In my thoughts I try to come to terms with all this magical power of the sea by telling myself that it never ceases to show me what is possible.
– Paul Valéry, Regards sur la mer (1930)
Franco Piavoli’s Nostos: Il Ritorno (1989) dares a free adaptation of Homer’s The Odyssey that stresses the poetic qualities of a work more known (at least in the popular imagination) for its epic values. There are still, in this film, traces of the physical adventure, passages that involve what is often referred to as action (although the more action-driven a scene, the more it is subjected to a minimalistic, quasi-Bressonian approach). It turns out that, for Piavoli, the adventure is, above all, sensorial and psychic.
Nostos is not a film of action in the conventional sense, but a film of forces – forces that play out their battle on the hero’s body. A film of man and landscape that turns the adventure genre inside out while pushing it to the sublime. Of all the films by this director, Nostos is the one that has to keep reinventing itself more radically at every step. Each new place is a completely fantastical new world: with its shapes and colours; its lights and figures; its vibrations, spirits, vapours and sounds. These centres of sensations and impressions take hold of the hero. Lulled by the sea, he is carried away, like a foreigner in his own story.
It is from the sea that Piavoli borrows the floating quality of a film that unfolds in waves of memories and visions, a film that stretches and compresses incidents at will. The same sound that puts us to sleep is the music inside our dream. As in an opium slumber, Ulysses is dragged from island to island. And so are we.
Watching Nostos, we often find ourselves navigating toward an ancient world, one whose stories we have read in books, but whose colours, compositions and motifs we’ve seen in paintings.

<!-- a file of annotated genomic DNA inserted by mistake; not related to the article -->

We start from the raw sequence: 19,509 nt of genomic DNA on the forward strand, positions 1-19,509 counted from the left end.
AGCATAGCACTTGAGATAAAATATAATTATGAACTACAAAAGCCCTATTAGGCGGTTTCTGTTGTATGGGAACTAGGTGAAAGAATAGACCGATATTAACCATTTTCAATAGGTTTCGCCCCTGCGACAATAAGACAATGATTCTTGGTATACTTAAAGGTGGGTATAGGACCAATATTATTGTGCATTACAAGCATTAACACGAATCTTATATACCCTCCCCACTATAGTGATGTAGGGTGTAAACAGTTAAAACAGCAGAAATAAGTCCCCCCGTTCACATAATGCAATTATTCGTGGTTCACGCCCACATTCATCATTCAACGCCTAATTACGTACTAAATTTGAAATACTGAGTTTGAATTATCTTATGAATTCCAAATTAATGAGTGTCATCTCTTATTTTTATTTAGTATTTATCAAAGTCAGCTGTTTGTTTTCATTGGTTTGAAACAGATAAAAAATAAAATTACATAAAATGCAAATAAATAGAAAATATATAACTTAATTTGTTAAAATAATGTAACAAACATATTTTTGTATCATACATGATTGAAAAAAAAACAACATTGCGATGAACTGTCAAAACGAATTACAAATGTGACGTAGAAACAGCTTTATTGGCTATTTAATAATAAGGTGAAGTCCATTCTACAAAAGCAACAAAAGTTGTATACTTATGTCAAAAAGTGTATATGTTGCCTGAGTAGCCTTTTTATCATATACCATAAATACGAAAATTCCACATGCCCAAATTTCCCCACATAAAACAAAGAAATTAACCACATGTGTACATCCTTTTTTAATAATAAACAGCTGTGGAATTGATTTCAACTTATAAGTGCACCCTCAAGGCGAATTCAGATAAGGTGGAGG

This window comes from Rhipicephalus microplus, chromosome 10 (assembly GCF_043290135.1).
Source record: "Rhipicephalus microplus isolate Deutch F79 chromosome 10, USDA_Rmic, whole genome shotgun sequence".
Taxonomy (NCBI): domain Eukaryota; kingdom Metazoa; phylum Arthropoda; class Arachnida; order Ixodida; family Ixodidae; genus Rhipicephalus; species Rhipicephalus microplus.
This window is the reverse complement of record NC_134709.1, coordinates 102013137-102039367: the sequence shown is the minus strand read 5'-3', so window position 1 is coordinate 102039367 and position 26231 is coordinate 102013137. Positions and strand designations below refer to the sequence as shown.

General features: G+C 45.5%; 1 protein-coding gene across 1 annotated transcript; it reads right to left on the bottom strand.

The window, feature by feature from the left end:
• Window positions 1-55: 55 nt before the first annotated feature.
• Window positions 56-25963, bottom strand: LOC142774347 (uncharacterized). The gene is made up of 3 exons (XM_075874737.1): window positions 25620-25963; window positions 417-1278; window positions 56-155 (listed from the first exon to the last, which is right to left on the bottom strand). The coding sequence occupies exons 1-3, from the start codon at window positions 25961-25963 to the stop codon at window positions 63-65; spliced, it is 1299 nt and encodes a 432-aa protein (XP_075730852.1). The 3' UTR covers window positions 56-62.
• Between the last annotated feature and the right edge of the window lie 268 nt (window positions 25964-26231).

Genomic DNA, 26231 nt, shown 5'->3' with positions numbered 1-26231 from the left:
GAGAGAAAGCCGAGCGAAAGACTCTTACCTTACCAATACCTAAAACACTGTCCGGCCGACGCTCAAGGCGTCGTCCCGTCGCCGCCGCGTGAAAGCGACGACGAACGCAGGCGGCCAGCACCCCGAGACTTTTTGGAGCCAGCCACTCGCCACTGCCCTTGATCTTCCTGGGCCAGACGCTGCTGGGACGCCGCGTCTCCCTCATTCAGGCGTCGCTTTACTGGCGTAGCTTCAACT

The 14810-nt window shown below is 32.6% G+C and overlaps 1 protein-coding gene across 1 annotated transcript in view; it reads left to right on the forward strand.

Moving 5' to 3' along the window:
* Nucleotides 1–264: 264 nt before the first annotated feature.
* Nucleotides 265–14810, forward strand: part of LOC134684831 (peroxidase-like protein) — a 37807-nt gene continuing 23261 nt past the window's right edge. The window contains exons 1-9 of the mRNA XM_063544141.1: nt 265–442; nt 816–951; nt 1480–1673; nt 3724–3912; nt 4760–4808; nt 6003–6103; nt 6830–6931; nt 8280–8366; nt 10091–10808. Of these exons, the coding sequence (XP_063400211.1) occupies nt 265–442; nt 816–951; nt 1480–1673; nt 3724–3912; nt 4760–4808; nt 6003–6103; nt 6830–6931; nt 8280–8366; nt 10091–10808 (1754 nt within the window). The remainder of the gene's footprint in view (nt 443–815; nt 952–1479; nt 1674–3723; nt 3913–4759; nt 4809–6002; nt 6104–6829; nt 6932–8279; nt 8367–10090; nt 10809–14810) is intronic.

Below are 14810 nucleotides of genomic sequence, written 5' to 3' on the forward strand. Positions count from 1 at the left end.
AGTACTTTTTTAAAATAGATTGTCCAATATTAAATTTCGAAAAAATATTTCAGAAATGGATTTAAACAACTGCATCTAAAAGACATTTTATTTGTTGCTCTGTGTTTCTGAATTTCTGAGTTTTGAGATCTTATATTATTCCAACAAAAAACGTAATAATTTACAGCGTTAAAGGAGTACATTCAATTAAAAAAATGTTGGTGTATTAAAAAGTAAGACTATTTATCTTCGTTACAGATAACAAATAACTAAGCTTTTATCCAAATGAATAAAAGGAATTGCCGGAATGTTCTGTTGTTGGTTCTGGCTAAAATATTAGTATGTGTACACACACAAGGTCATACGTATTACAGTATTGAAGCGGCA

A world of lonely ships and misty seascapes. Of gradations of blue. Of experiments with light and saturation.
Piavoli makes us inhabit the myth by seizing its visual and aural qualities.
All stories, all oceans, all ships, all adventures are contained here. In the directness and beauty of these images that resonate so primally.
At times, you stand in awe in front of the sea. A child looking at inmensity.
At other times, those ships, rocks and people are like miniatures in a bathtub, toys in God’s hands.
This abysmal movement of immersion and detachment, of expansion and contraction, is powered, too, by the sea.
Light blue millpond. Aegean sweep. Spitting clouds of foam. Shivering in shades of green. Coloured in wine or blood. Waltzing in cream and silver. Rippling in golden, crepuscular light. Thick and viscous, with the density of petrol.
In Nostos, Piavoli pursues this ever-changing aspect of the sea. A sea that takes delight in its many faces and disguises. A sea that marvels, terrifies and hypnotises sailors.
A sea that is never just water, but water and earth, and wind, and sun, and moon, always dancing together: there’s no magic outside these relations.
From the Edenic sea of the morning, shimmering in serpentine green and blue, where dolphins and seals play. To the sea bathed in orange reflections at the evening hour of spells, whispers and sirens’ chants. To the nocturnal sea during a wicked storm of Epsteinian reminiscences …
Nostos is a film in perpetual passage amongst sea states.
It is from this sea that the corpses of old battles emerge. It is in this sea that the remains of a shipwreck sink.
Filmed by Piavoli in sweeping, aerial views, like a magnificent God of transport, this sea is also an indifferent blue without bottom, swallowing Ulysses’ scream of despair.
At its most beautiful, the sea has a power of drunkenness.
It could drive you mad, this sea.
Alone. Without a boat. In this endless, liquid extension. You must go mad. You must give yourself completely to this fold of the cosmic and the microscopic, where moon and ovum converge.
It is by going adrift, that you are swimming home.